You claim in the main article “Modi is humiliated by India’s farmers” (FT View, 24 November) that Prime Minister Narendra Modi’s “face has tarnished his image as an undisturbed strongman”.
In fact, the opposite has happened. His U-turn on farm laws proved, if proof was ever needed, that he was not an elected despot or an authoritarian prime minister, but a humble man with an ear held firmly to the ground.
Martin Wolf, in an opinion piece in 2019 (“Chosen despots feed our fear and anger”, 24 April 2019) referred to Modi as an elected despot, because in his opinion, elected despots come to power when the democracy they represent happens to be weak or on the verge of collapse. But Indian democracy expanded, not diminished when Modi came to power – India began to liberalize its democracy in the 1980s, first by reversing many of the illiberal constitutional changes that took place during the 1970s state of emergency, and then by the level of management at town and municipal level. All this shows that the trajectory of Indian democracy was pointing upwards, not downwards when Modi won power.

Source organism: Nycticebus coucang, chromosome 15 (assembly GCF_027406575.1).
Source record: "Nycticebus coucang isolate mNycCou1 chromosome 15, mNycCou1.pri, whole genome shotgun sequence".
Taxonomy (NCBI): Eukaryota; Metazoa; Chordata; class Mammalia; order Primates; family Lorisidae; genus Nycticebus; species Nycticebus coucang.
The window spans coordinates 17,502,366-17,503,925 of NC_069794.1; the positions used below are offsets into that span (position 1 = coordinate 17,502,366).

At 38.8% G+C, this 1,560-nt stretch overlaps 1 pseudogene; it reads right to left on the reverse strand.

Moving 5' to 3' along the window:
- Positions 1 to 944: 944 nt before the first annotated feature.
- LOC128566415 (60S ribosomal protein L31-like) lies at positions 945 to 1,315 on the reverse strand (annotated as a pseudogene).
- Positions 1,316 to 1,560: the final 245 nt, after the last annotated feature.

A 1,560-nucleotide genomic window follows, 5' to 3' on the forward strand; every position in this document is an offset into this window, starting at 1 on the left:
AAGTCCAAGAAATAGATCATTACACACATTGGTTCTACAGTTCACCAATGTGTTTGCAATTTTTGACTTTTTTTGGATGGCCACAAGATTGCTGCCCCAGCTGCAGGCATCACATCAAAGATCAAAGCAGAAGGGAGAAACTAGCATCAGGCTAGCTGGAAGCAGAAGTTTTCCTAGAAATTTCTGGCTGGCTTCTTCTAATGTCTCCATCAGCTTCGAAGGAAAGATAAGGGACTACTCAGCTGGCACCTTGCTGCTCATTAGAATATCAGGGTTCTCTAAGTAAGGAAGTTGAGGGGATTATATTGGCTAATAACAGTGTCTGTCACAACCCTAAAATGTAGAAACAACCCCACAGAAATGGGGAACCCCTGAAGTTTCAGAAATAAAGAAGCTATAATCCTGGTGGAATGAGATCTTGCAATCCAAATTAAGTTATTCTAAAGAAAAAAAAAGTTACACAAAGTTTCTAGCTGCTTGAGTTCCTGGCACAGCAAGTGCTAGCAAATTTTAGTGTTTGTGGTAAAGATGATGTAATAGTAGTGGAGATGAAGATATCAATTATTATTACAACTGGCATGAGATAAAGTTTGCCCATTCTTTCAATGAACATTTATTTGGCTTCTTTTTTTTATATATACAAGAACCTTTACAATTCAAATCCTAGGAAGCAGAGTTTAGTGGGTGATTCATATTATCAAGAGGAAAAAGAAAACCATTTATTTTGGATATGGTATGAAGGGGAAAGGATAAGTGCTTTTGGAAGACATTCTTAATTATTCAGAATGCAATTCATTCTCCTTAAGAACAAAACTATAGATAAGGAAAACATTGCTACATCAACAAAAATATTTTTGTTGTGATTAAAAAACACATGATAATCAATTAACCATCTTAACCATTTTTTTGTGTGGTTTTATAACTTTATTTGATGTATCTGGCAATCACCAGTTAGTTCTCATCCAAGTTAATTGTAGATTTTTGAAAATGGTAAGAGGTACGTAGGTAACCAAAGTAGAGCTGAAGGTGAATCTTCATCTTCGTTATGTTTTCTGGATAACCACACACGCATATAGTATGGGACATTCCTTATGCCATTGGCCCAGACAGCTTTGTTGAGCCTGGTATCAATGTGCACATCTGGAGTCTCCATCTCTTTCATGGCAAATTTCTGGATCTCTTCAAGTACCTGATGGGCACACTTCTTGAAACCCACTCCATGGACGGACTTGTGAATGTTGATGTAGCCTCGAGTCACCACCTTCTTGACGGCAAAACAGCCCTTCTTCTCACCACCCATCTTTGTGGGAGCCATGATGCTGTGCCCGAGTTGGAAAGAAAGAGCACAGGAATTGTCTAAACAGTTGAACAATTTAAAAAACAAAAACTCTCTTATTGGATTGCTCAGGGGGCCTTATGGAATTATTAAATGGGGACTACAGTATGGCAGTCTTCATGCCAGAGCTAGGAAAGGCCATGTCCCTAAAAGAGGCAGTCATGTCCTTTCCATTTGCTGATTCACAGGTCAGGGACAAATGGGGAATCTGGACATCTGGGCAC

Modi is a relatively inexperienced prime minister and thus may have shown many dictatorial streaks. But to demonize him with dubious evidence, as Wolf did in 2019 or the FT usually does, must ultimately give him more and not less credibility.
Jalandhar City, Punjab, India